The other Sacrament of Christ’s Shurch is the sacrament of the Lord’s Supper, which some have called the Sacrament of the Altar : some the Sacrament of the holy table : some the Sacrament of bread and wine : but we most properly may call it the sacrament of the body and blood of Christ. And that we wander not at large, but may stand in certain ground, I will expound those words of our Saviour : “This is my body ; ” and, “This is my blood of the new Testament, that is shed for many : for the remission of sins.”
This matter these two or three hundred years late past, hath been encumbered with many questions and much controversy. Some say, the words are plain. Christ himself spake them : he is almighty, and can do whatsoever he will : he hath not spoken otherwise than he meant : if we expound them by signs and figures, we take away the force of the holy mystery, and make nothing of it : the words must be taken even as they lie, they must not have any other construction. Therefore at this day, many wise men, which yield from other points of superstition, and in many other things receive the truth, stand here, and stick at this, and cannot yield.
I will declare the whole matter simply, and plainly, and submit myself to the understanding and capacity of all men. That which I will utter herein shall not be of myself, but of the fathers of the Church : not of those which have been of later years, but of the most ancient : not of the heretikes, but of the most Catholike, which ever have been the enemies and confounders of Heretikes. I will show the use, and order, and faith of the Primitive Church which was in the times of the Apostles, and of Tertullian, Cyprian, Basil, Nazianzen, Jerome, Augustine, Chrysostom, and other Catholike and godly learned Fathers. Let no man regard me, or my speech : I am only a finger : these are clear and bright stars. I do but show them unto you, and point them, that you may behold them. God give us grace that we may see them truly, and by them be able to guide and to direct our way. Let us lay aside all contention, and quietly hear that shall be spoken. Whatsoever shall be said, if it be true, if it be ancient, if it be Catholike, if it be so clear as the Sun beams, let us humble our hearts, and believe it. There is no truth but of God. Whosoever resisteth the truth, resisteth God.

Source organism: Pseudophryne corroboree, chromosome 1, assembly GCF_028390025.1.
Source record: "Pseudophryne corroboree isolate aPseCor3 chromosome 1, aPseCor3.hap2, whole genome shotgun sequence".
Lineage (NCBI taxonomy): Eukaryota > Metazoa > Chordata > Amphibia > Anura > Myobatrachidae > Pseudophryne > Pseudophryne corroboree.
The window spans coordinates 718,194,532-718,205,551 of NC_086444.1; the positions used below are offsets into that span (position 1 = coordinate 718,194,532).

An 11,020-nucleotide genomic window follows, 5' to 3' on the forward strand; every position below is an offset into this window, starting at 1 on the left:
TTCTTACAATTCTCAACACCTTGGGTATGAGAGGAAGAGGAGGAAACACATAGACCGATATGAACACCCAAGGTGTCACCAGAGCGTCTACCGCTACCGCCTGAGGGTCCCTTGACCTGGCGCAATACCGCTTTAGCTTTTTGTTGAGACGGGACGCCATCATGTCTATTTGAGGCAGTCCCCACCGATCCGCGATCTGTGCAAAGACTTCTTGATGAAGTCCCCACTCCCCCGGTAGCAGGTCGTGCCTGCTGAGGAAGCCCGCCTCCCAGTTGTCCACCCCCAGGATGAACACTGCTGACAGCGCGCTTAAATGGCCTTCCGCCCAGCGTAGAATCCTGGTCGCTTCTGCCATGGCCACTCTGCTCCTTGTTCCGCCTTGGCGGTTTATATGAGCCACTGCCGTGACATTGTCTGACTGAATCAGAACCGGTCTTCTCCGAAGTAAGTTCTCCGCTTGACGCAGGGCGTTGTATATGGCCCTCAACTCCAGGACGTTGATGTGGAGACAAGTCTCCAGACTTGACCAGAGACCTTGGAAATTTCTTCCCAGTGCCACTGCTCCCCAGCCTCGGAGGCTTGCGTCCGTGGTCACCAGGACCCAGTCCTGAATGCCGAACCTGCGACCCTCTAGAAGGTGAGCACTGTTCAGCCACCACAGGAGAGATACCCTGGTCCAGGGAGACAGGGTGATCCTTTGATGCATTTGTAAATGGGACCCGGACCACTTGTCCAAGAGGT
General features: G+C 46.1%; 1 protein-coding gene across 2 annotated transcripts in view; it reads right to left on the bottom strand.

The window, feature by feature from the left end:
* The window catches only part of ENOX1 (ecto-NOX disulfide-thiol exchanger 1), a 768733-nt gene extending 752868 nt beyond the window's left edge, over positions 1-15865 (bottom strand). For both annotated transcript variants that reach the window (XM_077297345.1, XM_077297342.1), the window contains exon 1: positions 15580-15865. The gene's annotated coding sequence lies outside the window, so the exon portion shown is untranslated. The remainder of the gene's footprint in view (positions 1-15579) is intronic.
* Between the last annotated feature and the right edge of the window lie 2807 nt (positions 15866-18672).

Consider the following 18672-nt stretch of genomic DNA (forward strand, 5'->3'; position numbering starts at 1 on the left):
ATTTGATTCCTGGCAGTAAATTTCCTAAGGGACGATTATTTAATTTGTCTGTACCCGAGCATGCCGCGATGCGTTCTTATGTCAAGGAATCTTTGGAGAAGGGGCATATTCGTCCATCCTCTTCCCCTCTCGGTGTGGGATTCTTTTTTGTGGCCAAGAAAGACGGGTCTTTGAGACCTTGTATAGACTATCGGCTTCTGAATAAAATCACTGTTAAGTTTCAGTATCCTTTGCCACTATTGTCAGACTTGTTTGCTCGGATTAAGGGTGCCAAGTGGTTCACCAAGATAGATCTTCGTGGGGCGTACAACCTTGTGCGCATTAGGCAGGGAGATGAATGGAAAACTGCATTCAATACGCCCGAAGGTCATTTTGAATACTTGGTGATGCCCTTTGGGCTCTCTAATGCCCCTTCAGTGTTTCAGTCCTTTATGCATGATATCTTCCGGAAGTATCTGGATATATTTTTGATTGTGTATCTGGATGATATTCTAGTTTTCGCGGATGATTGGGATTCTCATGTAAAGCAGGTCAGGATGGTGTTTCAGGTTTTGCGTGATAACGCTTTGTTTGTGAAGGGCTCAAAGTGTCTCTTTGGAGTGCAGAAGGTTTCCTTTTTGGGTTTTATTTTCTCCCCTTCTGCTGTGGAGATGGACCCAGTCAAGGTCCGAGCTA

First, I will show you, that we do truly and indeed eat the body of Christ, and drink his blood. And this shall be the foundation, and key of entrance into all the rest.
Secondly, I will open these words, “This is my body,” and there how, by what sort, in what sense and meaning, the bread is the body of Christ.
Thirdly, that the bread abideth still in former nature and substance as before : even as the nature and substance of water remaineth in Baptism.
Fourthly, how the body of Christ is eaten : whether by faith, or with the mouth of our body : and how the body of Christ is present in the Sacrament.
Fifthly, what difference is between the body of Christ, and the Sacrament of the body of Christ.
Sixthly, how we ought to prepare our minds, and with what faith and devotion we must come to the receiving thereof.
We say, and believe, that we receive the body and blood of Christ truly, and not a figure or sign ; but even that body which suffered death on the Cross, and that blood which was shed for the forgiveness of sins. So saith Christ ; “My flesh is meat indeed, and my blood is drink indeed.” And again : “Except ye eat the flesh of the son of man, and drink his blood, ye have no life in you.” And again : “He that eateth me, even he shall live by me.” We say, there is no other substantial food of our souls : and that he is divided among all the faithful ; and that he is void of salvation, and the grace of Christ, whosoever is not partaker of his body and blood. This we say, and may not flee from it hereafter.